If the present Corona virus situation, and the economic fallout from it, has shown us anything, it is that many people in western society are overburdened with debt. Very few households have enough savings to get them through a couple months without work, let alone a year or more. While we are reluctant to talk about it, especially in the mainstream media, the old notion of work and employment (with regular paycheques, medical benefits and pensions) is becoming a thing of the past, and has been for years. In the era of economic globalization the reality of the workforce is one of diminished traditional employment. This manifests as either outright unemployment or underemployment. Examples of underemployment are freelance work, contract work, “gigging” or being forced to participate in the sharing economy. These terms are euphemisms for the reality of growing economic crisis and reduced economic security. The reality is that access to stable and well-paying work and income has been decreasing since the 1980s while the cost of living has only gone up. To fill in the gaps in their income, many households have had to rely on increasing debt and credit card usage just to get by. And when, suddenly, what little work and income these underemployed people do have is halted due to a virus, there is no way to service debts; not to mention, pay for rent, mortgages and food.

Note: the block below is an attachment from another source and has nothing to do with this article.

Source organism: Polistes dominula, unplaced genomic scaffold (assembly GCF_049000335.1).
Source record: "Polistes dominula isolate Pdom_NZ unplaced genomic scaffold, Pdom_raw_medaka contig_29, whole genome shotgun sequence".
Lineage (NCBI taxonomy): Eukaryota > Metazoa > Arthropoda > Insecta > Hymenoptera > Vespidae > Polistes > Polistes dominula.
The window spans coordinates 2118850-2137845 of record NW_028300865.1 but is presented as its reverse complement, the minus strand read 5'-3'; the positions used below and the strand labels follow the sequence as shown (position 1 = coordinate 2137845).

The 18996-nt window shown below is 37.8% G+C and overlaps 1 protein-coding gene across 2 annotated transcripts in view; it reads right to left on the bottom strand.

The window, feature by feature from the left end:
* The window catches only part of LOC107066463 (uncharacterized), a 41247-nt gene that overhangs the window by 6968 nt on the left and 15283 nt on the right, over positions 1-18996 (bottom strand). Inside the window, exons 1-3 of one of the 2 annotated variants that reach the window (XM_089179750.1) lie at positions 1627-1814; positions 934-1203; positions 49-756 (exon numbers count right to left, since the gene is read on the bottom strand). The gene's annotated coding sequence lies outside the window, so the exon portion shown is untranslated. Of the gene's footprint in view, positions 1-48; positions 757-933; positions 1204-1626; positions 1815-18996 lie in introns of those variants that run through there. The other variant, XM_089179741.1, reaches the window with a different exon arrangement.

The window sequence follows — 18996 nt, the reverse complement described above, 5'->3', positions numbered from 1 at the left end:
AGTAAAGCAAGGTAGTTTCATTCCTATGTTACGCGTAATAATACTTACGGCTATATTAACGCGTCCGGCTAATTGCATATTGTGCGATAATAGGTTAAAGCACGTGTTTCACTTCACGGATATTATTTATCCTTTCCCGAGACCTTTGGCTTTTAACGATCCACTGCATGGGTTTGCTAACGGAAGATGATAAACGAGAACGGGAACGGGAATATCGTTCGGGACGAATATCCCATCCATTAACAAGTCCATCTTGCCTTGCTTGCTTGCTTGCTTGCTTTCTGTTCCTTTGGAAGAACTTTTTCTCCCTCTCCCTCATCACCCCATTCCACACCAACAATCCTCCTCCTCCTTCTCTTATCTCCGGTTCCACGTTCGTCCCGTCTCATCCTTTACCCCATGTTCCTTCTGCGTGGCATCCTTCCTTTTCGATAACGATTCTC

Basically people: The ship is sinking. The economic disparity and the uneven distribution of wealth and resources has come home to roost. Now, those on top (the bankers, etc.) will likely benefit from this dire situation in the short term. They may reduce interest rates or allow for the deferral of debt payments, mortgages, etc.–ultimately creating greater profits for themselves as individuals, businesses and governments borrow more money and go further into debt. However, with no one working and no one able to service those debts, eventually, it will all crash and burn.